The juxtaposition of porcelain versus cork flooring reveals two very different materials. This makes things interesting when someone asks, “Which is better for my project?”
Porcelain is the more expensive big brother of ceramic tile. It is difficult to install but provides a hard, durable material that comes in many styles and finishes.
Cork on the other hand is a natural, renewable material that is easy to install. The visual impact is striking and unique. Cork provides a noticeable soft feel. That allows you to stand on it comfortably for extended periods.
One is hard, the other soft, but there is more to know. So, let’s spotlight some key aspects of these two interesting floor products and learn more about when and where you might use cork or porcelain flooring.
In this guide, we’ll explore:
|Composition||Porcelain (kaolin clay)||Cork|
|Material Cost||More than ceramic, labor 25% more|
$3 - 6 Materials
$12 - 15 installed
|$1 - 7 installed (4 - 8 for floating floor)|
|Use||Kitchens, baths, not for impact-prone areas||Playrooms, comfortable walking and standing surface|
|Installation||Special thin set, laborious||Glue down or tongue and groove,
peel and stick
|Cleaning||Easy to maintain, can disinfect||Easy to keep clean
suberin - naturally mold-resistant, rot-resistant,
|Subfloor||Is heavy, need subfloor to support weight and is harder to install due to weight, must be smooth and flat||Can go over uneven surfaces, can go over other flooring like wood or linoleum
can serve as underlayment for wood, ceramic or stone
|Footfall||Hard cold underfoot||Is warm under foot naturally|
|Finish||Can mimic marble, granite, wood, steel, bamboo, cork, glazed with glass or|
Unglazed:Natural, honed, polished, textured/structured, grip
|Limited colors, color will vary and may look uneven
sealant, wax, polyurethane, and commercial grade
|Water Resistance||Better resistance to water than ceramic, melted glass on top can make |
impervious to water
|Must seal and reseal every 5 years
water can warp and discolor, or curl or plump
But can be refinished too
|Stains||Hard to stain, if glazed almost impossible, grout is weak link and needs to be sealed (and resealed)||Stains easily (oil, spills) may not be best choice in busy kitchen|
|Misc.||There is a lack of standard labeling||Cork extraction does not harm trees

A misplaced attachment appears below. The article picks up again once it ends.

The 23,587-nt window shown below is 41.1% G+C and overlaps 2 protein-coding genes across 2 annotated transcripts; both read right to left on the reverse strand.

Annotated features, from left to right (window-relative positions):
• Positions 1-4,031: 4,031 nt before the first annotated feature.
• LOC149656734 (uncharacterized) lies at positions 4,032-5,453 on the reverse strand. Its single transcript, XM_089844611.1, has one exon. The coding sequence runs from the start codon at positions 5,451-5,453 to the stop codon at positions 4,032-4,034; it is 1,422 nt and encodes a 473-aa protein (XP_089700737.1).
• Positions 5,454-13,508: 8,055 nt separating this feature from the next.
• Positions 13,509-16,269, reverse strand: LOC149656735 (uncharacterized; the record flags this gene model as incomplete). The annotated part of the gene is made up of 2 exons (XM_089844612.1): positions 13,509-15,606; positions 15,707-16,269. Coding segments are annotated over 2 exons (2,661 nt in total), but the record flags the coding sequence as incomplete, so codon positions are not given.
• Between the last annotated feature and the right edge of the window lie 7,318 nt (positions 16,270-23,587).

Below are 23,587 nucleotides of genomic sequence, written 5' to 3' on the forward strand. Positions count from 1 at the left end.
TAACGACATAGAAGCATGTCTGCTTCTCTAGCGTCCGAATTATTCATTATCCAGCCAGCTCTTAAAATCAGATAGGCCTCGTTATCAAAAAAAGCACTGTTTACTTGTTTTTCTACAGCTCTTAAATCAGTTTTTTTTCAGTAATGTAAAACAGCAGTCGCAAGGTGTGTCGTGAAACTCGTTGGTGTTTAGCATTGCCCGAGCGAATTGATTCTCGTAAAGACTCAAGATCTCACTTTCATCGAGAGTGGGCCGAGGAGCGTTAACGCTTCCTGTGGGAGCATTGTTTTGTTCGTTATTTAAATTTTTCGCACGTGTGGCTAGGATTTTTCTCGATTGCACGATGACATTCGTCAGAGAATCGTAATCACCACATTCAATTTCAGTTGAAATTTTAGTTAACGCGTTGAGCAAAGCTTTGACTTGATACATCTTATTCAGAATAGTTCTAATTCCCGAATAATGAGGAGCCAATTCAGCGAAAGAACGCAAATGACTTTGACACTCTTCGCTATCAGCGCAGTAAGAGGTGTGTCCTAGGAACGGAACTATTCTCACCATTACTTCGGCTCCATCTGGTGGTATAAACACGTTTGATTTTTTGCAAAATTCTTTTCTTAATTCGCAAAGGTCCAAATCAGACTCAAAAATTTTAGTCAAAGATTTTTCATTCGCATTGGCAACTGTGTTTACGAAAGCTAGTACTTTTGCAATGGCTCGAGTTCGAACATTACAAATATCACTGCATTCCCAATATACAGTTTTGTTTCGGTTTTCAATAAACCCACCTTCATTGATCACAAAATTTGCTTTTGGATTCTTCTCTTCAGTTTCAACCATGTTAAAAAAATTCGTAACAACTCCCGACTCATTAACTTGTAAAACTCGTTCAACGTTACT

hides minor scratches, provides insulation
|Durability||Hard, dense, even used in commercial environments,|
tiles crack from impact
five classes (1 wall, 2-3 light traffic, 4 med, 5 heavy)
|Punctures easliy, NOT pet-friendly
dead loads can dent (e.g. cabinets in kitchen), should use felt pads with furniture and chairs
|Flooring Guide||Tile Flooring Guide||Cork Flooring Guide|
Porcelain is a specific type of ceramic manufactured using pressure and high heat. The end product is dense and glassy, with a low water absorption rate.
It is often less than 0.5% (which is superior to the 4% typical of “ordinary” ceramic flooring). These properties provide good wear resistance and allow porcelain to be used it in “wet” conditions, even outdoors.
Formulas do vary by product. The industry lacks standardized labeling. That can sometimes make buying “real” porcelain tile a challenge.
However, there is a durability grading scale that is an aid in selecting a product for your project. (See the Durability section for details on the rating scale.)
Cork is a natural material, extracted by hand from the bark of the cork oaks in the Mediterranean basin. Harvesting does not harm the tree. It regrows new cork for gathering every nine years.
Wine corks are first punched and then the waste is recycled to manufacture floor products. So, cork is a renewable source. That is not something every flooring option can claim.
You will find cork supplied it a few common “forms,” which include peel-and-stick, tongue and groove, and a bare back tile designed to glue down with contact cement. The demands of your intended use will dictate which one should be used.
Finish and Shape